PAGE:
Hiding process listings

April 20, 2018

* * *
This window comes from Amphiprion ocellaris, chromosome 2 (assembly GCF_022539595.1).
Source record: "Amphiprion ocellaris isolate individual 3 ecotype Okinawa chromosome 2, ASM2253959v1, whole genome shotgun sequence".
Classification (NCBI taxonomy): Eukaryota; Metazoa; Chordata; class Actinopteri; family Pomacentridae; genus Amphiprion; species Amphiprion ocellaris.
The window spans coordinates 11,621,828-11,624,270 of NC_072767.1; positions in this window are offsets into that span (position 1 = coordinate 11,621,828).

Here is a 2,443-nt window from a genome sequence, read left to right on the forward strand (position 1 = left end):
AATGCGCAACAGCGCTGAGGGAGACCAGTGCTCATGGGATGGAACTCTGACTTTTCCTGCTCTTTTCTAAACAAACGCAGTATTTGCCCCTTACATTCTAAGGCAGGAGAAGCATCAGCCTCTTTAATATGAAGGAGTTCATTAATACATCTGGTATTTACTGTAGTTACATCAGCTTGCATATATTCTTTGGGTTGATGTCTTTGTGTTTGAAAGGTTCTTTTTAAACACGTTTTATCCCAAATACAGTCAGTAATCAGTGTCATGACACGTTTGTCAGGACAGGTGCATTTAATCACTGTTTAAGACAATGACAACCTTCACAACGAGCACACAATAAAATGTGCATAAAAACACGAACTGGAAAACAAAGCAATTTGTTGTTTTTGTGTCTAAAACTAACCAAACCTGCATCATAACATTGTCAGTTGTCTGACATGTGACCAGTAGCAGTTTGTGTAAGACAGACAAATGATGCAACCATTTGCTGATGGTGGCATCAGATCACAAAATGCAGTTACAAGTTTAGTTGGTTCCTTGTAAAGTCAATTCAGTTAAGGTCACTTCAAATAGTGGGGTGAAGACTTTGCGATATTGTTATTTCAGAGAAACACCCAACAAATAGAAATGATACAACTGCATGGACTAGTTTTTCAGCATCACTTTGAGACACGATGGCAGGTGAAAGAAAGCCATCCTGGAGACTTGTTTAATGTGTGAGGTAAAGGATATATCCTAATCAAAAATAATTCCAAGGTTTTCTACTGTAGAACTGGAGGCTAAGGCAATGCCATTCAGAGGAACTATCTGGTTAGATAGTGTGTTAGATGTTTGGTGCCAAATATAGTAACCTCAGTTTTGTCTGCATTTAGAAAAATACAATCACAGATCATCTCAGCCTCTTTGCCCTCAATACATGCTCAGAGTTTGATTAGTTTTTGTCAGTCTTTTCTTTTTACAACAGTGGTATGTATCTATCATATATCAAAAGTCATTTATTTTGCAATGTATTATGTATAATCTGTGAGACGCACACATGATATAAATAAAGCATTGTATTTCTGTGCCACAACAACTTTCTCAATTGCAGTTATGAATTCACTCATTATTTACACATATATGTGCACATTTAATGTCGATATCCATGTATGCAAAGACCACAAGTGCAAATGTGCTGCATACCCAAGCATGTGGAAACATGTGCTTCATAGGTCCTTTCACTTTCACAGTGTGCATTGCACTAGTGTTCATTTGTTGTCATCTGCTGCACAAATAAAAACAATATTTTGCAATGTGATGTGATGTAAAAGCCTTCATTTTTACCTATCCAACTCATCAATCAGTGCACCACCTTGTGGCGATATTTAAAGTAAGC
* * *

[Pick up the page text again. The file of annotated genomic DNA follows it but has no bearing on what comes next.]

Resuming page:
We have recently been considering what might need to be done to ensure we meet the requirements of the new GDPR legislation. One question raised was whether we should be hiding process listings, whilst we don’t feel that’s going to be necessary it did get me investigating how it could be done. It turns out that this is actually very straightforward with pretty much any modern Linux kernel (probably not SL6 but certainly EL7 onwards). There is a hidepid mount option for the /proc filesystem with two possible levels of hardening, I found this article on the Linux Audit site gives a reasonable summary. Having worked out what I wanted it to do it then took me a while to work out how it could be achieved. On EL7 the /proc filesystem is mounted automatically and by default does not appear in the /etc/fstab file so I was unsure as to where the mount options could be configured. Eventually I was pointed at this helpful Redhat bug which explains that any filesystem listed in /etc/fstab which is already mounted just gets remounted with the correct options. I’ve now tried it on a couple of test machines and it seems to work as required, ps and top will only list those processes owned by the user. This would probably be a good idea on multi-user graphical login machines (e.g. our NX and RDP hosts) to protect users against leakage of personal information via process command lines so we’re going to apply the changes to those services and see how the users get on. For any other LCFG users who would like to try it out there is an lcfg/options/privacy/procfs.h header which will appear in the stable release next week.